Adventuring into Fez Morocco’s medina – the BIGGEST car free urban area in the world

3 things to expect in Fez Morocco

Fez was Morocco’s capital up until 1925 and remains the country’s second largest city and a UNESCO World Heritage Site.  Its old part of town has barely changed since Medieval times – save for some satellite dishes added to the roofs of the buildings!

Watch my video and check out this list to know what to expect in Fez Morocco.

1. You’ll get lost

Fez Rooftop

Even the roofs look like a maze.

Everyone’s afraid to get lost in Fez. It has 9,000 pedestrian streets in its old medina, most of them tiny and twisted.

But its street mazes are also part of Fez’s charm. Being car-free, the medieval roads have kept their street life’s tradition and culture intact.

People will often say you need a guide to avoid the “danger” of losing your way. But as long as it’s daylight, you’ll probably do just fine (and have more fun) on your own.

2.You’ll shop ’till you drop

With all the variety, you can’t get tired of exploring the goods on offer in Fez. The Medina is organized into quarters with areas for carpenters, clothes, fabrics, leather goods, carpets, lamps and lighting fixtures, trinkets and a whole lot more.

Berber carpets on display in the Fes medina

Berber carpets can take women up to a year to make (the women make the carpets because they’re supposed to have more patience than the men). The men stick to the blankets which have simpler designs.

You just have to make sure your haggling skills are up to par because you’ll be needing them. In fact, the haggling will likely wear you out more than anything else in Fez. Even if you’re just looking, some merchants are so pushy you may come to develop a fear of glancing at any merchandise for more than a moment or loitering more than a few seconds near a shop or stand.

My advice: look at it like a game. Try not to let yourself get frustrated. When a merchant names a price, cut it down to 50% or less and go from there. If they’re difficult, start walking away to see if the price drops. If they’re REALLY difficult, run and don’t look back.

And never follow anyone who promises to have what you’re looking for “just nearby.” They’ll lead you on a wild goose chase and waste your time.

I also sometimes like to strike up a conversation and ask them about their job, their family, life and what they do for fun. This usually makes them as well as their prices a bit friendlier.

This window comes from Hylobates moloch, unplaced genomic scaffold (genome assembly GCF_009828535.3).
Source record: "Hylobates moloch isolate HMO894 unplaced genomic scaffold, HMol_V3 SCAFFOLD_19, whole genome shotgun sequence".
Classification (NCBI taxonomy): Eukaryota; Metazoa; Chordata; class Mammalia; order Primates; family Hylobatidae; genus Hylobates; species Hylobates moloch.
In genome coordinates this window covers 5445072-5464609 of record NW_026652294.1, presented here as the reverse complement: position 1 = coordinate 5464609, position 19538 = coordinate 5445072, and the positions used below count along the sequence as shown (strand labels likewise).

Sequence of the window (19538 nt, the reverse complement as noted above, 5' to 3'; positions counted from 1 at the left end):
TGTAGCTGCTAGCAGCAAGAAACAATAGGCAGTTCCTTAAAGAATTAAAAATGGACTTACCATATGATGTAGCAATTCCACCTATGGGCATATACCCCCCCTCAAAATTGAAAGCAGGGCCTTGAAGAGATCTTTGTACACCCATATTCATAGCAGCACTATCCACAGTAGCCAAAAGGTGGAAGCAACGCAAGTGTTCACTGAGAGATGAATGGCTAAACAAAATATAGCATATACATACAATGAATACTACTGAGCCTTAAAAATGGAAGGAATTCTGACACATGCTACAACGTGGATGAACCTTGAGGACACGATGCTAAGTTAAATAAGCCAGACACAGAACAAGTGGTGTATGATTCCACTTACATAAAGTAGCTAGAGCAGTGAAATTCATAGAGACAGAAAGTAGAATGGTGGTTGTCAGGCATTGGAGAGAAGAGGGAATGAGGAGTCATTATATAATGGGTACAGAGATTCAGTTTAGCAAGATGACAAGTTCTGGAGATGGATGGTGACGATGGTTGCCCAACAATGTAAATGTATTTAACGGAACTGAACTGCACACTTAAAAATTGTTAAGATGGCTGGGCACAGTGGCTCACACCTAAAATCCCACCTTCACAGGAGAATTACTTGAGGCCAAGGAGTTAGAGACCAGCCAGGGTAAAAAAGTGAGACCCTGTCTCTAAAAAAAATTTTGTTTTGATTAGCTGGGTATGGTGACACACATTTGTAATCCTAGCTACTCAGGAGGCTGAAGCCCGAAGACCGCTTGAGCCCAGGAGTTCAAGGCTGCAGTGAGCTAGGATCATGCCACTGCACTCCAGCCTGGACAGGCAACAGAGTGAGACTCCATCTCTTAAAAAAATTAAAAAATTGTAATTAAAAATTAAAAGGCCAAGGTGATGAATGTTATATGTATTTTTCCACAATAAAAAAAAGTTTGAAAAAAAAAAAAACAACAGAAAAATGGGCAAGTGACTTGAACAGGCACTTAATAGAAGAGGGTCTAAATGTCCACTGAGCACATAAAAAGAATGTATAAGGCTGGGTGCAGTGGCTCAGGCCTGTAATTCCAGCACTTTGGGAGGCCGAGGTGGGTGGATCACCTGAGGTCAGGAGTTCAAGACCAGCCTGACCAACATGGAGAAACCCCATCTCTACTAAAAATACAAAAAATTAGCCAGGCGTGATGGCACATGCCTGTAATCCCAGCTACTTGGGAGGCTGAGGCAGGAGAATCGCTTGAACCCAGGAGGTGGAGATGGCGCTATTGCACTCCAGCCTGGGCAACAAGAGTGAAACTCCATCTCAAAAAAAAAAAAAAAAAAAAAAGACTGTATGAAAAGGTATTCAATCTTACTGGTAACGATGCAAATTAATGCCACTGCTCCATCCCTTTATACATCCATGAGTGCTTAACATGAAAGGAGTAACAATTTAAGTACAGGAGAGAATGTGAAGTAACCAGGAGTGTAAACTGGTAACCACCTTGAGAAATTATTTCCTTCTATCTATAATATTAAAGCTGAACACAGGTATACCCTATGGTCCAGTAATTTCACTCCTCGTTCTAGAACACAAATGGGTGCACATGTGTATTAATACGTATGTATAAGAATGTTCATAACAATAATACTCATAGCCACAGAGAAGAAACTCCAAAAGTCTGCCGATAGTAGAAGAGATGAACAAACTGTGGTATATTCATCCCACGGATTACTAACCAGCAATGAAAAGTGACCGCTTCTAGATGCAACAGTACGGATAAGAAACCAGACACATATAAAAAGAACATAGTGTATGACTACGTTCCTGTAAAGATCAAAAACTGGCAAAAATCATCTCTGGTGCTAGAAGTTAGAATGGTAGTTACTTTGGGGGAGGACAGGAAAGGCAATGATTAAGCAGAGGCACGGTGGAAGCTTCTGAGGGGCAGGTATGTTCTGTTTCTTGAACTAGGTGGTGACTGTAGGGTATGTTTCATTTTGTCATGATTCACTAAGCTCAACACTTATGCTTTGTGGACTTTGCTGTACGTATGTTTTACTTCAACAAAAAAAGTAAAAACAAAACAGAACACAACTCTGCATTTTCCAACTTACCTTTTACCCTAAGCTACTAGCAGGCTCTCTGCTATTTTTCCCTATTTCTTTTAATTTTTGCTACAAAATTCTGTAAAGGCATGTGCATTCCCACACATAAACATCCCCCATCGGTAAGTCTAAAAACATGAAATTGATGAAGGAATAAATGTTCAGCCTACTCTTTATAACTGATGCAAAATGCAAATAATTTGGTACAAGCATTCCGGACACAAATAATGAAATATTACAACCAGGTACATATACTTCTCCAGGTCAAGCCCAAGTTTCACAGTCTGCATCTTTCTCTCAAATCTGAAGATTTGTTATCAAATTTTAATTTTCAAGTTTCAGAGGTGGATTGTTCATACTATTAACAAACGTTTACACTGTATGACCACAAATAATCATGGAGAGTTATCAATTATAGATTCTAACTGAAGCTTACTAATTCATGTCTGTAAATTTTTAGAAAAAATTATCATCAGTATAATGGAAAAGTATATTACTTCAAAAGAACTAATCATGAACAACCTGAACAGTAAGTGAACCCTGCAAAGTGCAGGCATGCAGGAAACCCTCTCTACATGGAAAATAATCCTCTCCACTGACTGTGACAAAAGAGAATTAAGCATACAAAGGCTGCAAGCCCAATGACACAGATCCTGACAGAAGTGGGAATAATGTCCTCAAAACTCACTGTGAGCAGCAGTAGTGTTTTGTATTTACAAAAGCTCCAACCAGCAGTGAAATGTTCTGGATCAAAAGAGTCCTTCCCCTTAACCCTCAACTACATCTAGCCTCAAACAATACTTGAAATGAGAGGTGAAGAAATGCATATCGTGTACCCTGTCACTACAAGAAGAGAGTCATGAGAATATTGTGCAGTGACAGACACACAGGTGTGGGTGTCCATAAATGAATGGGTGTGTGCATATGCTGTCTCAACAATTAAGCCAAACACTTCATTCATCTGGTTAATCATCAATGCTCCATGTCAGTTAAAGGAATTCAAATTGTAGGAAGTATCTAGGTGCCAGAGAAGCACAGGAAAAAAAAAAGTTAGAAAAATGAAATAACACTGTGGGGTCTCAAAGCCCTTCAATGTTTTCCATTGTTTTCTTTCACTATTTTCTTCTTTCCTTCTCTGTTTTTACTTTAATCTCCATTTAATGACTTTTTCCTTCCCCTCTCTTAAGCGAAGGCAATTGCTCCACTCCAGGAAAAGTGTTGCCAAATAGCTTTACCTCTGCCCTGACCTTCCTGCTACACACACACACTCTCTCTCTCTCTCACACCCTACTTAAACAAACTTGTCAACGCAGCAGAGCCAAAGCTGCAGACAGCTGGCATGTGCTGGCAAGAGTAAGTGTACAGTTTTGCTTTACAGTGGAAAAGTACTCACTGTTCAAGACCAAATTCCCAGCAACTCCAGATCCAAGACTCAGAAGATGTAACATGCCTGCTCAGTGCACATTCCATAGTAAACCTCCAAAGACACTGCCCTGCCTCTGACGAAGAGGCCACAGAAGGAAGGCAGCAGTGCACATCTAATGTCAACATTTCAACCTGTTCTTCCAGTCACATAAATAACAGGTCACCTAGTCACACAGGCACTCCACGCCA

When you do find a merchant with fair prices who doesn’t hassle you, buy EVERYTHING.

Fes Medina Morocco

Haggling for tea pots

3. You won’t get tired of the sights!

Even if you’re lost, keep in mind which landmarks to look out for. You don’t want to miss these:

The Nejjarine Fountain

An old fountain used by ancient traders. To date, it is still fully functional.

An old fountain used by ancient traders. To date, it is still fully functional.

The fountain played a very important role in Moroccan history. During the 18th century, people would stop there with their camels and horses on a break from their long travels. The water from the fountain remains drinkable to this day.

Traditional Pharmacies

It is a must that you witness how to make traditional medicines and oils

Traditional medicines and oils at the local pharmacy

I love these traditional pharmacies where mysterious products are showcased in glass jars without branding or commercial packaging. In most of them you can also see how women make argan oil, a quintessentially Moroccan product. The extraction from the fruit is painstakingly slow, so they need a lot of patience.


The fascinating tannery in Fez

Fez’s tannery has barely changed since Medieval times.

This is my favourite site in Fez. In fact, it’s one of the most unique places in the world I’ve ever seen.

The one thing people complain about is the smell. I was lucky it didn’t stink that much on this particular visit as they weather wasn’t that hot. But I remember the stench being much worse on my first visit in September.

Even then, I still loved the view!

Bou Inania Madrasa

IMG_3579 IMG_3564

The Madrasa Bou Inania in Fez Morocco is one of the few religious places in Morocco that is accessible for non-Islamic visitors. Its interior is stunning.

A photo posted by Dalia (@gettingcloseto) on

A photo posted by Dalia (@gettingcloseto) on

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